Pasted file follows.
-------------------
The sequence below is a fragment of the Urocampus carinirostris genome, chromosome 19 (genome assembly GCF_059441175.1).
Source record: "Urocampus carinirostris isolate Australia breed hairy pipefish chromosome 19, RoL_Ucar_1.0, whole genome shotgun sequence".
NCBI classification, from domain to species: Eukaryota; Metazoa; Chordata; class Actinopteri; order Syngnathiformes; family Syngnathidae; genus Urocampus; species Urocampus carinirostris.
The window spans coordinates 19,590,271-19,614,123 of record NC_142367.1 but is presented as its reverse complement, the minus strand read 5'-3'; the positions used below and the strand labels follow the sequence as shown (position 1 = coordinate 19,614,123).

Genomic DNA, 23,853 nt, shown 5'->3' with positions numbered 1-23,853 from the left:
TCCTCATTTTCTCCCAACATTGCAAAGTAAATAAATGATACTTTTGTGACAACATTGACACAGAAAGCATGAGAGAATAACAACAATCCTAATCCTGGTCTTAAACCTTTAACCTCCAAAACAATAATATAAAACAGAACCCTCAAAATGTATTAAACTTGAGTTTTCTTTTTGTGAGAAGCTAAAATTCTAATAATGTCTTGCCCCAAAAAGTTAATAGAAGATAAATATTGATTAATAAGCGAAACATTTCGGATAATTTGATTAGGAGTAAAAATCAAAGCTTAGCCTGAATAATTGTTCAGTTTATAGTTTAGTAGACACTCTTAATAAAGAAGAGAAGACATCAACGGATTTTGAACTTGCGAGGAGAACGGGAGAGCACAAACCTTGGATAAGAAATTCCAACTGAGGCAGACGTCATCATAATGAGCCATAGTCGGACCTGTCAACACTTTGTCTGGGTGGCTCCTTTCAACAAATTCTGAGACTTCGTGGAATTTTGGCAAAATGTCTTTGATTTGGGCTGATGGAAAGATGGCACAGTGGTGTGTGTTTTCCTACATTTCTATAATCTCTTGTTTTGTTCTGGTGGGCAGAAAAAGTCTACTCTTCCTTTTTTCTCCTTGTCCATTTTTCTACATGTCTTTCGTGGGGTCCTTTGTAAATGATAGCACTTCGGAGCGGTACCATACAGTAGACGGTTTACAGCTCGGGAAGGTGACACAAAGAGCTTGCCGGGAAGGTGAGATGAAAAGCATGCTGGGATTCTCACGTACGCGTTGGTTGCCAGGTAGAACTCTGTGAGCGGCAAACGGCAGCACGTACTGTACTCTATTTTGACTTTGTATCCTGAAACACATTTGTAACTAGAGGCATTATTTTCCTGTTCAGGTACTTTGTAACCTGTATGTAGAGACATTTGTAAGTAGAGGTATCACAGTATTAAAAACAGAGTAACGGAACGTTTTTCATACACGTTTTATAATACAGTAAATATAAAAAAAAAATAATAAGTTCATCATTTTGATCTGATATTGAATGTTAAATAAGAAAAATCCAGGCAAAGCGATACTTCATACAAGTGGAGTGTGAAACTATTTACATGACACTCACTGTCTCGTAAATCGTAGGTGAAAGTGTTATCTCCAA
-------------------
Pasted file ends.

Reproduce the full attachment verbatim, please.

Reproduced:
The sequence below is a fragment of the Urocampus carinirostris genome, chromosome 19 (genome assembly GCF_059441175.1).
Source record: "Urocampus carinirostris isolate Australia breed hairy pipefish chromosome 19, RoL_Ucar_1.0, whole genome shotgun sequence".
NCBI classification, from domain to species: Eukaryota; Metazoa; Chordata; class Actinopteri; order Syngnathiformes; family Syngnathidae; genus Urocampus; species Urocampus carinirostris.
The window spans coordinates 19,590,271-19,614,123 of record NC_142367.1 but is presented as its reverse complement, the minus strand read 5'-3'; the positions used below and the strand labels follow the sequence as shown (position 1 = coordinate 19,614,123).

Genomic DNA, 23,853 nt, shown 5'->3' with positions numbered 1-23,853 from the left:
TCCTCATTTTCTCCCAACATTGCAAAGTAAATAAATGATACTTTTGTGACAACATTGACACAGAAAGCATGAGAGAATAACAACAATCCTAATCCTGGTCTTAAACCTTTAACCTCCAAAACAATAATATAAAACAGAACCCTCAAAATGTATTAAACTTGAGTTTTCTTTTTGTGAGAAGCTAAAATTCTAATAATGTCTTGCCCCAAAAAGTTAATAGAAGATAAATATTGATTAATAAGCGAAACATTTCGGATAATTTGATTAGGAGTAAAAATCAAAGCTTAGCCTGAATAATTGTTCAGTTTATAGTTTAGTAGACACTCTTAATAAAGAAGAGAAGACATCAACGGATTTTGAACTTGCGAGGAGAACGGGAGAGCACAAACCTTGGATAAGAAATTCCAACTGAGGCAGACGTCATCATAATGAGCCATAGTCGGACCTGTCAACACTTTGTCTGGGTGGCTCCTTTCAACAAATTCTGAGACTTCGTGGAATTTTGGCAAAATGTCTTTGATTTGGGCTGATGGAAAGATGGCACAGTGGTGTGTGTTTTCCTACATTTCTATAATCTCTTGTTTTGTTCTGGTGGGCAGAAAAAGTCTACTCTTCCTTTTTTCTCCTTGTCCATTTTTCTACATGTCTTTCGTGGGGTCCTTTGTAAATGATAGCACTTCGGAGCGGTACCATACAGTAGACGGTTTACAGCTCGGGAAGGTGACACAAAGAGCTTGCCGGGAAGGTGAGATGAAAAGCATGCTGGGATTCTCACGTACGCGTTGGTTGCCAGGTAGAACTCTGTGAGCGGCAAACGGCAGCACGTACTGTACTCTATTTTGACTTTGTATCCTGAAACACATTTGTAACTAGAGGCATTATTTTCCTGTTCAGGTACTTTGTAACCTGTATGTAGAGACATTTGTAAGTAGAGGTATCACAGTATTAAAAACAGAGTAACGGAACGTTTTTCATACACGTTTTATAATACAGTAAATATAAAAAAAAAATAATAAGTTCATCATTTTGATCTGATATTGAATGTTAAATAAGAAAAATCCAGGCAAAGCGATACTTCATACAAGTGGAGTGTGAAACTATTTACATGACACTCACTGTCTCGTAAATCGTAGGTGAAAGTGTTATCTCCAA